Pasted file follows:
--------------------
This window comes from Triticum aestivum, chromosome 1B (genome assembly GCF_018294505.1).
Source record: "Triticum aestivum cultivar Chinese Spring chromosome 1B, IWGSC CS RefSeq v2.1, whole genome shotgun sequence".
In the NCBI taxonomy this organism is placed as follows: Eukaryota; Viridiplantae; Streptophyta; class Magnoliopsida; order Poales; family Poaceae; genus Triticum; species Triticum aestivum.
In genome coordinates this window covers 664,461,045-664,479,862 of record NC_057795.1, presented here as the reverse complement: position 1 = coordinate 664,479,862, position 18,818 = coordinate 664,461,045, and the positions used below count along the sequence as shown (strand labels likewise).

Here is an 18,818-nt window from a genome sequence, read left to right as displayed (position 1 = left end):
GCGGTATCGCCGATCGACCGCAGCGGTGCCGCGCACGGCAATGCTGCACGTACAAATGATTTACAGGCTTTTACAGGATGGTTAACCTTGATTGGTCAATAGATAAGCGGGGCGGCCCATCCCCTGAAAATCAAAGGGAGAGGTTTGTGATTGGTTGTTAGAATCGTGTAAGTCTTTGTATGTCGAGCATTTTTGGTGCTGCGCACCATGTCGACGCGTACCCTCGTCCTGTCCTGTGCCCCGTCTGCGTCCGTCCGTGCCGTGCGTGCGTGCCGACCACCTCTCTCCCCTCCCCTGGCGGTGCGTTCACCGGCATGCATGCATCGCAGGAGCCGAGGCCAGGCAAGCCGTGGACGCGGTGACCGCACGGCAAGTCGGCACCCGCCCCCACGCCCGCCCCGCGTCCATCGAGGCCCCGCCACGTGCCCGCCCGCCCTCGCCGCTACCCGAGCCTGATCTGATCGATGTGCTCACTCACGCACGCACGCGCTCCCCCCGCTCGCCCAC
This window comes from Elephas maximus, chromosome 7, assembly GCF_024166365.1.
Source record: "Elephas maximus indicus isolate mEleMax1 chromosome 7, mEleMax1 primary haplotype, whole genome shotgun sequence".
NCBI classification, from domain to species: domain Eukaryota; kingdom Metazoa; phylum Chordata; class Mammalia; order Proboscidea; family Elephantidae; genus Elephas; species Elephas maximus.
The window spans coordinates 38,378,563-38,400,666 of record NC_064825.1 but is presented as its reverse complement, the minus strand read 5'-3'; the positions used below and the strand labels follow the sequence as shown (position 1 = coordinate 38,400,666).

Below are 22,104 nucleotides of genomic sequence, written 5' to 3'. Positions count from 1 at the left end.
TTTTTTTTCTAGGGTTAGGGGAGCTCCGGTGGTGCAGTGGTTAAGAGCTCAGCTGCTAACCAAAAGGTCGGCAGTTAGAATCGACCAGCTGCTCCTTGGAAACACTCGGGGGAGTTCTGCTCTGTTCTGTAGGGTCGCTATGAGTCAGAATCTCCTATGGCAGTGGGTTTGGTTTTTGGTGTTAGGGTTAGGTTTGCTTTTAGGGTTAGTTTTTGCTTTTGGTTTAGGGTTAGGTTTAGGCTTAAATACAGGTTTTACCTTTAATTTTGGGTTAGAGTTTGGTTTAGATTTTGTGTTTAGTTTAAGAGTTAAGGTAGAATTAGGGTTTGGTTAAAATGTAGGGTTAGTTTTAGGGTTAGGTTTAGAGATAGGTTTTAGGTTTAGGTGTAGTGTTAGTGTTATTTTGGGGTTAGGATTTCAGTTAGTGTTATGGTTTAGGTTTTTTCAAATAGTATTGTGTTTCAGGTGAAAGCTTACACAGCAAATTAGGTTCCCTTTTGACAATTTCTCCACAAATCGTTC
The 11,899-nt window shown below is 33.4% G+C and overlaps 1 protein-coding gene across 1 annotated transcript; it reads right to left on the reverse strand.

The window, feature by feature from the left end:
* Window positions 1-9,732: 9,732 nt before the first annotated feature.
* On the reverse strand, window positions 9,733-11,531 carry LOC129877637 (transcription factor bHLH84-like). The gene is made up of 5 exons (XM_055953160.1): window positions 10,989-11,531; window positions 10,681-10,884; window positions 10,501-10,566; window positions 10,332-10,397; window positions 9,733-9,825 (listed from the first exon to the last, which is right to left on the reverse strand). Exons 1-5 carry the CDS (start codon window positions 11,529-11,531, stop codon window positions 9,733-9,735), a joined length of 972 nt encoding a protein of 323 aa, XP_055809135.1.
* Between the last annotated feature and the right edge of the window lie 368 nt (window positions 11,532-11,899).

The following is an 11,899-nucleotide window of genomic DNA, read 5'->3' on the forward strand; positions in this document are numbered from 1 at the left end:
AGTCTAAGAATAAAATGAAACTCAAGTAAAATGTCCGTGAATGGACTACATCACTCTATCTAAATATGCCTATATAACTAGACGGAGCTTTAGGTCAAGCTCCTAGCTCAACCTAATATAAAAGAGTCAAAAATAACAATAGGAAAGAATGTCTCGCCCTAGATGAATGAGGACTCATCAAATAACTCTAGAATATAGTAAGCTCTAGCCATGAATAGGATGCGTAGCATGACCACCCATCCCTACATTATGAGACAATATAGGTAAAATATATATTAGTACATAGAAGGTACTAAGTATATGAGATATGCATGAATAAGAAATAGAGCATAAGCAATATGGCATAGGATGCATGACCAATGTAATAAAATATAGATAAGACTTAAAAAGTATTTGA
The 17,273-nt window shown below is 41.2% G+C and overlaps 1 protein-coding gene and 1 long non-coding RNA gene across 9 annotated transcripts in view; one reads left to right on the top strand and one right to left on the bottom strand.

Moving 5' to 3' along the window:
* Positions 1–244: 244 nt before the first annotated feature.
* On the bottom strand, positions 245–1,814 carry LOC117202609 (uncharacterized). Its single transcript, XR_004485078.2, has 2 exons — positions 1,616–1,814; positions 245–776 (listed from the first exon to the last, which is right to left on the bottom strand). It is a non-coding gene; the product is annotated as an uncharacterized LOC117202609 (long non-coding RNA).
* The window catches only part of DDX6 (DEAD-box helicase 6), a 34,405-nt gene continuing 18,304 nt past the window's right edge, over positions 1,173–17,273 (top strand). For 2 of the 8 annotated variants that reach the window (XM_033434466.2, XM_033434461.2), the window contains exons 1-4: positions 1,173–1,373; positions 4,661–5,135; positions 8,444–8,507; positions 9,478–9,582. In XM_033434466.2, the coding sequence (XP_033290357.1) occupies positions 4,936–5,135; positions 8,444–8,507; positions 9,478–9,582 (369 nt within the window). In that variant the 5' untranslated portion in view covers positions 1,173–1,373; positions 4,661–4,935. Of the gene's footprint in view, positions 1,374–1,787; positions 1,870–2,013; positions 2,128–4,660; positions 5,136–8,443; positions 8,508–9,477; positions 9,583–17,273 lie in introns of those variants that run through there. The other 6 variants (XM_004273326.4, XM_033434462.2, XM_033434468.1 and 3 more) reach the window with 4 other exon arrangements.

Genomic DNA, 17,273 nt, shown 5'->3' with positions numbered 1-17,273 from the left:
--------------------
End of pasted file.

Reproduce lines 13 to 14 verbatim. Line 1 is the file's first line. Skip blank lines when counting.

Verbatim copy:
The 11,899-nt window shown below is 33.4% G+C and overlaps 1 protein-coding gene across 1 annotated transcript; it reads right to left on the reverse strand.

The window, feature by feature from the left end: